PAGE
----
Treating the wounds of military sexual trauma
Machele Fredericks had to face her attacker every day.

She was in the Air Force. He was a fellow service member on the base. And he said that if she told anyone what he'd done, he'd kill her.

"You didn't hear much of people getting raped in the military back then," Fredericks said. "At least I didn't. So, you know, it was like fear every day: 'I hope he's not at the gate today.'

"I wouldn't dare tell no one. I didn't think anybody was going to believe me anyway."

She drank instead. And smoked marijuana and snorted cocaine. She fell out of the military and bounced from job to job.

Twenty-nine years after the 1983 assault, Fredericks has landed at the Baltimore VA Medical Center, where she says she is finally getting the services she needs.

The 48-year-old New Yorker is one of the growing number of veterans receiving treatment for post-traumatic stress disorder after suffering what VA officials call military sexual trauma.

One in five women screened by the Department of Veterans Affairs reports having experienced severe sexual harassment, attempted assault or rape during military service. VA officials believe the number of unreported incidents makes the actual percentage of women who have suffered military sexual trauma — also known as MST — significantly higher.

While MST is not itself a diagnosis, VA officials say the experience can lead to post-traumatic stress disorder, an anxiety disorder that can cause flashbacks, fear and isolation.

As the number of women seeking help from the VA health system has grown — female patients nationwide doubled to more than 310,000 from 2000 to 2010 — so has the incidence of PTSD related to sexual harassment or attacks.

Dr. Patricia M. Hayes, the VA's national director of women's health, likens military sexual trauma to incest.

"In the military, you rely on people in your unit to save your life, to serve together, to defend our country against the enemy," she said. "If some serious event like a sexual assault occurs, you've been betrayed by your unit and by the people that you've lived with and served with.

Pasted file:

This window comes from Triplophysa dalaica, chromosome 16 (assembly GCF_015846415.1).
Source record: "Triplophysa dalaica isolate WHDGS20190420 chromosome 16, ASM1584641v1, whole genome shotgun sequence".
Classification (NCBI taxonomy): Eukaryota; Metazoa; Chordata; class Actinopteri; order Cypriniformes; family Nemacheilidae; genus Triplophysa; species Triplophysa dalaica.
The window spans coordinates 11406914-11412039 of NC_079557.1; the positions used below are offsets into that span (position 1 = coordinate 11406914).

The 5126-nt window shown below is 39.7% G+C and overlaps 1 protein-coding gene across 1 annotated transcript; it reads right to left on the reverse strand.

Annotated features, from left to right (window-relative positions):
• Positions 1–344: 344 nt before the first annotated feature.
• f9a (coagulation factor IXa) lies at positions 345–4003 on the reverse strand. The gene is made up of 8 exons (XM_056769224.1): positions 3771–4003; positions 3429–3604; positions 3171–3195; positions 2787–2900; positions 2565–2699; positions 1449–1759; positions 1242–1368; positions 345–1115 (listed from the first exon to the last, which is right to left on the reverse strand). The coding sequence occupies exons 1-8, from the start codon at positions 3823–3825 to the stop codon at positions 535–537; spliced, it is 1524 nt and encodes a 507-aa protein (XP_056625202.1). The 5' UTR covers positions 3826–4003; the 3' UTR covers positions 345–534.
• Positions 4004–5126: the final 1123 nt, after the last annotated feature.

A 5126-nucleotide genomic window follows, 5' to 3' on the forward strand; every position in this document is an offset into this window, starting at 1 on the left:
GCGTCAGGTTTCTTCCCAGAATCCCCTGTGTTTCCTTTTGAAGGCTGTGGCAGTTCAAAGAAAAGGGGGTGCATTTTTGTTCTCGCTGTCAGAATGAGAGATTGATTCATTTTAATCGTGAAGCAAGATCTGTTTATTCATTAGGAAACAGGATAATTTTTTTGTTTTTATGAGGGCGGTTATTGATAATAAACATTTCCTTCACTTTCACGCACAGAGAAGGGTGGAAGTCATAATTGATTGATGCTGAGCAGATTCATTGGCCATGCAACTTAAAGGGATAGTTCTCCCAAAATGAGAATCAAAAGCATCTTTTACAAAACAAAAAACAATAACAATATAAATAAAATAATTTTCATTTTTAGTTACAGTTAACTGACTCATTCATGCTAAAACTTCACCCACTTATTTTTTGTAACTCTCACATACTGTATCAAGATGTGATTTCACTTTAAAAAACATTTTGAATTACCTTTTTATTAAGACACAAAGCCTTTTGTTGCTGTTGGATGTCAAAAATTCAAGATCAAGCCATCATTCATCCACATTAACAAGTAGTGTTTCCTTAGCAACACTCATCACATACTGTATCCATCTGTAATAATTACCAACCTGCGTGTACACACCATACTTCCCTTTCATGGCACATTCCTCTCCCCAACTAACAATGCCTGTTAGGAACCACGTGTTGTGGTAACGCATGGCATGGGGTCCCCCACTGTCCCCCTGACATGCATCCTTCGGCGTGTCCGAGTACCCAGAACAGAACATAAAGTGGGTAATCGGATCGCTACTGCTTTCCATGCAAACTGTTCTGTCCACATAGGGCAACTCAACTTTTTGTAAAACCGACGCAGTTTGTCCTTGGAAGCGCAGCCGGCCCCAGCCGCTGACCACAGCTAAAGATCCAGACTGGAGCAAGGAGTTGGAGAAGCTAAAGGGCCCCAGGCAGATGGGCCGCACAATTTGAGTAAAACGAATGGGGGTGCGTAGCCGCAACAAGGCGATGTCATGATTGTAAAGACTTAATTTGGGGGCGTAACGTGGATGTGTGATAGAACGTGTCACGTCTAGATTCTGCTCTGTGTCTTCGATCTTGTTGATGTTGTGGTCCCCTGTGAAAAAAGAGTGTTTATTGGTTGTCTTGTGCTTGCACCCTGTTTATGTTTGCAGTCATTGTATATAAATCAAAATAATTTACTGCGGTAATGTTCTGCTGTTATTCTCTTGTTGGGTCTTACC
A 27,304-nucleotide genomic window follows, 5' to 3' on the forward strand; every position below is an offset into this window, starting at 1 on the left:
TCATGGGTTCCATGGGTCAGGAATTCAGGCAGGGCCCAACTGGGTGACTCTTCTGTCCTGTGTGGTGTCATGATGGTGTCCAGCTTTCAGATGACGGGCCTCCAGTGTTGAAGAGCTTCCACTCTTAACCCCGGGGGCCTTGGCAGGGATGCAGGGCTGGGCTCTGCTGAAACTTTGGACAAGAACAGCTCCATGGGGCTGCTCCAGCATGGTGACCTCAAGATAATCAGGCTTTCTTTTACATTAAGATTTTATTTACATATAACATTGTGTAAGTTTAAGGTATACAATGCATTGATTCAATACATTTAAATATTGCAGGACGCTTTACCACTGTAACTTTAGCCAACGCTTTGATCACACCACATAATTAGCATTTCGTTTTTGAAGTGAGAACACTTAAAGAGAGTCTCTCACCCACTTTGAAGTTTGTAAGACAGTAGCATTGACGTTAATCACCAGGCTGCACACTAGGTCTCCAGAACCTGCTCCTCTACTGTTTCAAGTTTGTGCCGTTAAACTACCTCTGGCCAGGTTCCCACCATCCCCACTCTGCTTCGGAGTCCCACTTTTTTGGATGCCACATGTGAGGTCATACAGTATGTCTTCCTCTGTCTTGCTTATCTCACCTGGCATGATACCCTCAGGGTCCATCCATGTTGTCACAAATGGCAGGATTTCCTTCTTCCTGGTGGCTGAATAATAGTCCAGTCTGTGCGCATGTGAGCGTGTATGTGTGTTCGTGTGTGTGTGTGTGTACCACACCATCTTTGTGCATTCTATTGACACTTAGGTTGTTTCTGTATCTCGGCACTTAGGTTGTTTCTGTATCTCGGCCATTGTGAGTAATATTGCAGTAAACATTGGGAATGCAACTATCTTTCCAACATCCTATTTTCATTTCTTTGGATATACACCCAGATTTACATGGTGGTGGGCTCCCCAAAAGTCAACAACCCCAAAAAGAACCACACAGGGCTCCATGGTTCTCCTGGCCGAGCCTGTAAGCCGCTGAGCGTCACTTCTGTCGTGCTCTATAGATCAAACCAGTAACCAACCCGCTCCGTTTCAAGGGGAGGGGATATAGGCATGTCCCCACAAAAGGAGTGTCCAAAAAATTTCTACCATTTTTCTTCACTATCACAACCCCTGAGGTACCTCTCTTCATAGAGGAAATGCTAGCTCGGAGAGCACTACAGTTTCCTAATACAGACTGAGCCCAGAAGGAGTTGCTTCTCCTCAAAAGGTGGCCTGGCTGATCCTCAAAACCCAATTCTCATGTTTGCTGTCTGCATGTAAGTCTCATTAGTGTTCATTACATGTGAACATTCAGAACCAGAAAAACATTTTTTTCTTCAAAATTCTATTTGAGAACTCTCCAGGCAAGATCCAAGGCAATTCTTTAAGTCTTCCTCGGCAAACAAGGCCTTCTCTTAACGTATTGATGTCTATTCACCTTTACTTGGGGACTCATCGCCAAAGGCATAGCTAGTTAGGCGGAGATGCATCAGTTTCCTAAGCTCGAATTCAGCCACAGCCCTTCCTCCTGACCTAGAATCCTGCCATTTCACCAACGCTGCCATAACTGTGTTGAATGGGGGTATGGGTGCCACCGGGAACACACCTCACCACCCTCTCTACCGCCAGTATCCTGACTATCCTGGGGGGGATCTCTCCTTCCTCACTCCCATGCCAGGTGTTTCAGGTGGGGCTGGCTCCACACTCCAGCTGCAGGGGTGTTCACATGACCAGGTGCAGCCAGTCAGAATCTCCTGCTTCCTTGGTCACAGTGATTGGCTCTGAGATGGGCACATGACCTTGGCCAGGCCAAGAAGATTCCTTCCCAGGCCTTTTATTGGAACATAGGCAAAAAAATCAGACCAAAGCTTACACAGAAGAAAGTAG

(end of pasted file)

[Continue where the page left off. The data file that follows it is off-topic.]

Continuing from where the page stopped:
"So there are additional burdens of trauma that can occur because it occurred while in the military. And because you can't escape, except by going AWOL, you're living it 24-7."

The VA has military sexual trauma coordinators at each of its medical sites, and the agency has funded and conducted research on effective treatments.

National veterans groups applaud those efforts and praise the work of VA caregivers. But some say getting the VA's benefits administration to approve coverage for treatment of PTSD related to sexual harassment or attacks remains a challenge.

Within the MST program, "the counselors are very good," said former Marine Capt. Anu Bhagwati, executive director of the Service Women's Action Network, an advocacy group based in New York. "The problem really becomes about access and availability."

Bhagwati says VA figures obtained by the network show that while 53 percent of PTSD claims for combat are approved for coverage, just 32 percent of PTSD claims for military sexual trauma are.

"So you only have a 1-in-3 shot of getting your claim approved if you've been assaulted or harassed," she said.

Her group has sued the Department of Veterans Affairs for information about claims and approvals. Representatives of the Veterans Benefits Administration, the arm of the VA that considers claims, did not respond to messages seeking comment.